It is known to load a breech-loading gun by opening the breech, aligning the munition with the barrel of the gun and then using a ram to push the munition into the breech. Often the ram is formed from a solid shaft; however, rams having the form of a chain are also known.

Typically, the alignment of the munition with the barrel is facilitated by placing the munition on or within a guide. The guide acts to positively locate the munition in the aligned position prior to the ram urging the munition forwards and into the breech. The ram and the guide are components of a munition handling system. The guide may be in the form of a tray or may be in the form of a rack.

Whichever form the guide takes on, in order for the ram to be able to displace the munition from the guide at a constant velocity, it is generally necessary for the ram to be at least as long as the munition. Thus the ram may sufficiently extend into the guide to displace the munition. If the ram is to push the munition along until the munition is in the correct position in the barrel, it will need to be even longer.

Even when the munition is transferred by a ‘flicking’ process—where the munition is accelerated by brief contact with the ram and subsequently propelled across into the barrel under its own momentum—the ram tends to be of a length approaching that of the munition because it will most likely need to extend a substantial distance into the guide.

A gun emplacement must be provided with sufficient clearance around the breech to accommodate the ram in its full range of positions. Thus guns tend to have an added bulk associated with the ram of the handling system. This bulk increases with the size of the ram.

A further disadvantage of known rams for urging the munitions into the barrel is that the ram must be returned to a sufficient clearance (i.e. totally retracted from the guide) before the next munition on the guide can be placed in the aligned position. This tends to increase load times, particularly in guns where the munition comprises a shell portion and a charge portion which are held separately in the guide.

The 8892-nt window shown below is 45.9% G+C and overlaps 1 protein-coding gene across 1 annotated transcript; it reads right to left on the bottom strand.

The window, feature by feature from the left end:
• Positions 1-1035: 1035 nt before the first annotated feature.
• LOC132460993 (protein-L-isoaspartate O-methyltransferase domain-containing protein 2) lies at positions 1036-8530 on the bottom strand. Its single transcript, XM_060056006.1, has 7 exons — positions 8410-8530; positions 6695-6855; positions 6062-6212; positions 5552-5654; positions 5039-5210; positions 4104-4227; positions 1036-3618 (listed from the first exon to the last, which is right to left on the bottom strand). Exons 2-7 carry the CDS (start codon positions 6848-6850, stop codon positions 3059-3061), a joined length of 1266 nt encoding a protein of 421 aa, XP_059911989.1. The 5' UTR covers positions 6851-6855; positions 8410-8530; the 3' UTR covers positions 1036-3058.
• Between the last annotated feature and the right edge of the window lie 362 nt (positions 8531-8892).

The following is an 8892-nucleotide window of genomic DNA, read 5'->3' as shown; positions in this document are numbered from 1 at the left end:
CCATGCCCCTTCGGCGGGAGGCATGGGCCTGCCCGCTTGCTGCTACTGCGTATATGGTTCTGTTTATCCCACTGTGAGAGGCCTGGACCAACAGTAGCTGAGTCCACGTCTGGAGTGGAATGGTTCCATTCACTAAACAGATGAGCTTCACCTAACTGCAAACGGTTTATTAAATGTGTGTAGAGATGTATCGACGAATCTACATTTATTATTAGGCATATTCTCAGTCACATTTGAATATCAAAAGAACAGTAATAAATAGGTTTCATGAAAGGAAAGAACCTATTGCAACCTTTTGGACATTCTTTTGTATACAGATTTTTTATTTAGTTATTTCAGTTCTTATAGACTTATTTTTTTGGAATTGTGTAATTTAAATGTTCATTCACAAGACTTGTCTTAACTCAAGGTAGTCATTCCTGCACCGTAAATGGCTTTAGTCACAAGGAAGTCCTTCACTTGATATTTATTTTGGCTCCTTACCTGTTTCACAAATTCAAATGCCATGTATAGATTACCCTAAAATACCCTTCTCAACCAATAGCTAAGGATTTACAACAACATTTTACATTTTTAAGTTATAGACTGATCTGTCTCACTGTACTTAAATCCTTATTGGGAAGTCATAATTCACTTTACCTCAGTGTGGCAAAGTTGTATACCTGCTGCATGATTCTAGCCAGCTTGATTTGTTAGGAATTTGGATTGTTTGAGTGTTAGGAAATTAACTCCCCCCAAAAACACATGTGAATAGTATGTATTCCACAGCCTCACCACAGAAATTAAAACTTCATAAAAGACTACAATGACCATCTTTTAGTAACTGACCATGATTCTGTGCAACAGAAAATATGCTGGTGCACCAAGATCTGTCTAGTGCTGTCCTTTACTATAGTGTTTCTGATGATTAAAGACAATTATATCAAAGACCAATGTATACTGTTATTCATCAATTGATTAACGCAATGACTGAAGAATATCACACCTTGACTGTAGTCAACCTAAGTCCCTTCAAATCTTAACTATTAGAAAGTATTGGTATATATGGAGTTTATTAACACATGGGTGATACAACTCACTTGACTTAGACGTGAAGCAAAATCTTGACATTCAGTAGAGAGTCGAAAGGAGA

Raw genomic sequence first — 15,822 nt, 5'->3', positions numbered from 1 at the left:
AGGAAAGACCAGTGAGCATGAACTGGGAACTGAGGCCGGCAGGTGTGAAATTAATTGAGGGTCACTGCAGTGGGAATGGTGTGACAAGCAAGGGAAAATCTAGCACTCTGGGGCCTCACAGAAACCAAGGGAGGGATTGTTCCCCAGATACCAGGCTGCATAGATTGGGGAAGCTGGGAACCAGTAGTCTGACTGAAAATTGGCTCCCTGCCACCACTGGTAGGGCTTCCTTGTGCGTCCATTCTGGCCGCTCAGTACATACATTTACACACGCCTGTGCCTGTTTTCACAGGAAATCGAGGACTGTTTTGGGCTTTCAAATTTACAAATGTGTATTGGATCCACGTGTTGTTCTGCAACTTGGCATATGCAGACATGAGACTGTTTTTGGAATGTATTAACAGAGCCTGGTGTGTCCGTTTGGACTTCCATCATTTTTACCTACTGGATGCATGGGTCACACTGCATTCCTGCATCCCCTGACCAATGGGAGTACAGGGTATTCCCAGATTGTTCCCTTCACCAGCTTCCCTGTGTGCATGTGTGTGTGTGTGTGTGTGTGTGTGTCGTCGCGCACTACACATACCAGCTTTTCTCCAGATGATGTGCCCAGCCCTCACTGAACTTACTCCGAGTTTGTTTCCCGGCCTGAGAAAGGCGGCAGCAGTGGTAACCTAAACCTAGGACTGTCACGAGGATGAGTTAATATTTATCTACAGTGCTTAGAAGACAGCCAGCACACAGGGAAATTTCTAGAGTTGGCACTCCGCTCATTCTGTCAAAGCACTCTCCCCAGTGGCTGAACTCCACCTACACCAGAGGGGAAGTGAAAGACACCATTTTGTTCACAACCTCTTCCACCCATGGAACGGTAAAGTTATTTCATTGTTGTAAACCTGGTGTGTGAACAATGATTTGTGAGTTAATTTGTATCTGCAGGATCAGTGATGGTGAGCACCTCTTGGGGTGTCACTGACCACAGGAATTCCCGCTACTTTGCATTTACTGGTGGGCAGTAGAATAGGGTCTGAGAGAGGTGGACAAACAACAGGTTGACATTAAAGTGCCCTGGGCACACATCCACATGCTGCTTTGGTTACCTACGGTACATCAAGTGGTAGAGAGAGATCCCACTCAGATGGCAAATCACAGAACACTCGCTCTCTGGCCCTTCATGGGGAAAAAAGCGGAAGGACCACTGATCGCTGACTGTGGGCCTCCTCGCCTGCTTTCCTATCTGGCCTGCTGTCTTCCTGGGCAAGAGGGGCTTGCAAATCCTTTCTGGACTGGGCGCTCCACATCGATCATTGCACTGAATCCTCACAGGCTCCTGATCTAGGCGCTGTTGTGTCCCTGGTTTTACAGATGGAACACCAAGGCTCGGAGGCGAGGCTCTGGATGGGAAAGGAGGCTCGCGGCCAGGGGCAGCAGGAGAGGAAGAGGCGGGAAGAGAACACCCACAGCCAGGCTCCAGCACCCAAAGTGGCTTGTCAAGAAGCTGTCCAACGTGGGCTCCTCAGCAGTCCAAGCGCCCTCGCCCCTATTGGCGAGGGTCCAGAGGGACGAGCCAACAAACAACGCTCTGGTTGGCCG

It is an object of the present invention to mitigate against the above identified problems associated with known munition handling apparatus by providing an improved apparatus for handling a munition.

According to a first aspect of the invention there is provided a munition handling apparatus for introducing a munition to the breech of a gun, the munition handling apparatus comprising: a container for storing a munition prior to introducing the munition to the breech; a guide for aligning the container with the breech; a source of high pressure fluid; and a connector for coupling the source to the container so as to selectively channel high pressure fluid into the container, wherein the channelling of the high pressure fluid into the container at the connector acts to eject the munition from the container.

The provision of a high pressure fluid source for ejecting the munition obviates the need for a ram that is external to the container. This advantageously provides a munition urging means which, unlike a conventional external ram, need not be retracted fully prior to moving the next container into the aligned position. A handling mechanism that doesn't have such a ram tends to reduce the time it takes for the gun to re-load and so can tend to increase the firing rate of the gun.

Moreover, because a conduit for high pressure fluids should tend to be of a smaller length than a conventional ram, the gun emplacement can tend to be less bulky.